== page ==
Sunday, March 24, 2013
Sunday Sludge: Lowbau - "A Darker Shade of Blues"
Nobody takes a sick day when they're sick. When the asshole across from your cubicle is absent from work, bet your right arm he's gonna show up the next day with a rehearsed response to "how ya feelin'?" Nights get rowdy, the town slut won't leave your porch without assuring "I never do this," and your childhood buds hate their lives so much that they'll buy you that superfluous shot just to avoid being alone at 2:00am. Look, dude... I was young once, too. Sometimes it's hard to keep up, and sometimes you can't face your day because you lost your ass last night.
I've got these Sundays reserved for a fuckin' reason. If I tried pulling this shit on Tuesdays I'd have a real hard time keeping up with my own bullshit excuses. I play both victim and offender, but it's certainly a struggle I created. If it's one pint beyond a doctor's orders, I'll manage coffee and a fresh breath. But I don't know how I'm gonna handle Vienna's Lowbau. All the southern-sludge memories are rockin' my frame this morning, and A Darker Shade of Blues is painting my reality a new shade of stunned.
Contrasting influences play a role on this thirteen-track sludge rattler, but bringing them to alliance is Lowbau's blue ribbon. The meld of C.O.C., Pantera, and Alabama Thunderpussy angles and vibrant narrations will leave a tapestry of brazen imagery that few bands can authenticate. At times somber in the south, others thick in rusty fog, A Darker Shade of Blues threw itself onto the hood of my car and glared me in the eye. I don't care what you believe or what you question, Lowbau crafted a litany of both queries and responses, here offering both for the picking.
Opening on the crisp acoustic strums of 13, A Darker Shade of Blues is pregnant with promise. The instrumental opener is distant and sullen, but the sliding shifts and low bass thumbs press forward and soothe enough to quell any doubt. The steel toed double-kick of The Prosecution Rests... green-lights a coked-out aggression that trips most bands. Groove and pull-back are a clear Pantera nod, but Lowbau breed their own buzz-saw beauty. The blistered brutality is met with a furrowed brow, unlocking the riff and pacing a slow sludge that echoes with swinging-cock solos. The closing stomp-stagger showcases a power; let's call this an opus of opiates, because this southern sludge is daunting.
A Million Years of Rain just might be the fucking best song you'll hear this year. Southern slides and tripping basslines stroll through the dark drop of sludge blackness as if they've been there before. What's placid and pensive grows worn and thick. Everything works here, staggering toward a denouement loaded with everything that's fucking incredible about this band (massive riffs, leathered vocals, guitar proficiency, and low-mud basslines) striking an undeniable harmonic(a) balance.
For all of Lowbau's dick-thrust guitar, they offset the nut-pats with crunching groove, hitting hard on every facet of Modern Day Alchemist. Rhythms shadow the lyrical nastiness, grinding with distorted pullback and relatively tasty crunch for themes so gnarly. The buzzing, festering Grounded is equally as choppy, pulsing with a "teenage spirit" you left in a bottle behind your high school's bus garage. The track is low, intermittent, and dripping with just a whisper of insanity. So nobody really notices when punchy trench-warfare is carried out on a ticker-tape tapestry of guitar jizz.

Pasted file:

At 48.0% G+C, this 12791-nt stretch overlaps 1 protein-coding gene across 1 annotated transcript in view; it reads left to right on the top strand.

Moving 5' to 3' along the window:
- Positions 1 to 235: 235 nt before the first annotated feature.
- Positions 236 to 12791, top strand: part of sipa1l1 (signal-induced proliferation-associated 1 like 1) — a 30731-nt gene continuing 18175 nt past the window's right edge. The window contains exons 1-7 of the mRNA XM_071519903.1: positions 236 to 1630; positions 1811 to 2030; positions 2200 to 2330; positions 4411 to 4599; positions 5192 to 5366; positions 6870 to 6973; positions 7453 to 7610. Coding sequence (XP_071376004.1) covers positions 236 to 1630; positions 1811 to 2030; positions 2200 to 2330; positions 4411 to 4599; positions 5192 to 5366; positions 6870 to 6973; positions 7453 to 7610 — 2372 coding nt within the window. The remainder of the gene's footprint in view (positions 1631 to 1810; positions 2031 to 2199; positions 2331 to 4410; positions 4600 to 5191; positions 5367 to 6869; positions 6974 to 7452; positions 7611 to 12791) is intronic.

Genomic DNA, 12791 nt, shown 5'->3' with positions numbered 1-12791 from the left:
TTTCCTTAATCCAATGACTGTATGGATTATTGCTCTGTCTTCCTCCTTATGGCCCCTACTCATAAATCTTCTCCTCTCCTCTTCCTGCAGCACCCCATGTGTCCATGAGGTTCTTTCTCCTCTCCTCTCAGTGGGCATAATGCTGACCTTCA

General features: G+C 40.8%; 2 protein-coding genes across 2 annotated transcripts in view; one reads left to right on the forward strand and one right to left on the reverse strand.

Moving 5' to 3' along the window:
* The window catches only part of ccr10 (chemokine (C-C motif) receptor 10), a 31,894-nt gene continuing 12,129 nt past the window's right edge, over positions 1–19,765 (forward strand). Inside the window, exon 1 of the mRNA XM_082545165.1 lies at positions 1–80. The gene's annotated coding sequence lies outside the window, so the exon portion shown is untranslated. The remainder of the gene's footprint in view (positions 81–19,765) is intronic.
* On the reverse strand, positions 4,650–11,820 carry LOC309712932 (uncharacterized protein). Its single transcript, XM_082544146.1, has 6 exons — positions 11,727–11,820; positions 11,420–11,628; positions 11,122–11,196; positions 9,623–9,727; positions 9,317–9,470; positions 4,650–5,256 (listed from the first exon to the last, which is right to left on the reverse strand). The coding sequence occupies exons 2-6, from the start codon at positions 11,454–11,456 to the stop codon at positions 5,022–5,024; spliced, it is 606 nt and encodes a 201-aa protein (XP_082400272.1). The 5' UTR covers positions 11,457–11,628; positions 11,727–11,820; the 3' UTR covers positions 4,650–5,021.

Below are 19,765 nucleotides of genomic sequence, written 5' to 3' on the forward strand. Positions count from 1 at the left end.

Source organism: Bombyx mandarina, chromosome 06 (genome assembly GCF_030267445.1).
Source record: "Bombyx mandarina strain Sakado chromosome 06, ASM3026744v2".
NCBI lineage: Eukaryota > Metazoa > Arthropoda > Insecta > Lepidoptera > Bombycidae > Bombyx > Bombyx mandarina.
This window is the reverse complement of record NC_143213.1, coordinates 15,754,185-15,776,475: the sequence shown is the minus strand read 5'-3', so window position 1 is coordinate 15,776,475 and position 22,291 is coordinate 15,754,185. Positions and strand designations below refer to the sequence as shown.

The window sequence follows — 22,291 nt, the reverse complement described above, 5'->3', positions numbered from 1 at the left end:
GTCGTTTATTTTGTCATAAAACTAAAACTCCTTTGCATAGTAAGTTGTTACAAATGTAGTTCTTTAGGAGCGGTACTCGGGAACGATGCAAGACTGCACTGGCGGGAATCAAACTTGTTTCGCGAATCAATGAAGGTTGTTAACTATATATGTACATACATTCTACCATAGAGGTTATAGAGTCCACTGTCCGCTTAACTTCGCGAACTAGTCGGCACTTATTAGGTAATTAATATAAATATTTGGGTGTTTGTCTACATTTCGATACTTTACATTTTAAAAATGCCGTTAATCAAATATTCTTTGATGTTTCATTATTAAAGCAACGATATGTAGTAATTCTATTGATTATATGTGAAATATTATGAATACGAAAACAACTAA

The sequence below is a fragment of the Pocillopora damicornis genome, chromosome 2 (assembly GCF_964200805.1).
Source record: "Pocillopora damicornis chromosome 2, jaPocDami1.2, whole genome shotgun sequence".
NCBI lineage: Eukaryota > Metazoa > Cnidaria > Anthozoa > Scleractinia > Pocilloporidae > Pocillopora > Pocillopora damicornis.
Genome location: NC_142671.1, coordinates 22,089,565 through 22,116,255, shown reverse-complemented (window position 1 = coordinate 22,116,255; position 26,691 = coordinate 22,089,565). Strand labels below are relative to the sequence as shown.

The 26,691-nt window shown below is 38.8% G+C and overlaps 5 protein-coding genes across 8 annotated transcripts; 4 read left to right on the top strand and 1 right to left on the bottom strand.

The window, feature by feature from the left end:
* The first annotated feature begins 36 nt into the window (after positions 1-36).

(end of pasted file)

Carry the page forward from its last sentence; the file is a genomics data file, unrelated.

Oh, and sketchy subject matter is hardly taboo for this quintet. Consider the living-room stomp of Alcoholic, for example. The dixie-bounce hits heavy as fuck with low bass as a twice-baked stop/start dynamic dominates, but a drunk's lack of attention to detail takes center stage here. The changing paces are slick, sure... but you're focused on finding your lighter and swearing at your neighbor about exactly where the property line sits. When are you gonna get your act together? Nanny stutters with slow-bled abrasions, slurring and swaying as you stare at the babysitter's tits. Don't worry, the smile is lost halfway through when you realize this creep ain't kiddin'. There's a Tool-ish Intermission before the return of bass bounce and low-drawn dirty blues.
Slugging away at ticking minutes, The Theft of Time is so thick with butcher-block chops (led by Brea's drums) that it'd be easy to miss the chorus, the buckets of drenched guitar, and the incredible vocals scratched with bruised hands. The buzzsaws manage to dam up a bit, but Jesus, this southern-sludge grind swings a sledge at jagged rocks and comes out ahead.
There's a lot o' music here. Gnaw more than sixty minutes with the first twelve tracks and you'll doubt you've got the steam for a nine-minute closer. Shit, the loose-doom fuzz of the disc's title track is a strong snag of sooty, soggy sludge decay. Plug toward revolutionary snares all you wants, but southern-rock emerges. Rhythms clip slow as dust and tar marry to jam your lower lip with a buzz you won't get from Beech-Nut. Progressing toward an exhausting melange of sticky rhythms and double-kicks is just where Lowbau promised to end their night. Blues return on the back of hovering atmospheres and boggy diamond-point acoustic plucks, but you've already made up your mind.
I love a beer or two with my Sunday Sludge, but this is too much. Lowbau flew under my radar for too long and decided 72-plus minutes of my life needed what they were offering. They were right, but I'm too muddled to fish at this point. Shredded sentiments, primitive/distant drums, and a fuckload o' groove should carry Lowbau beyond their thick-misted influences. This depth, these vocal walls, and the echoes of the southern timber are incredibly enticing. Don't worry about tomorrow.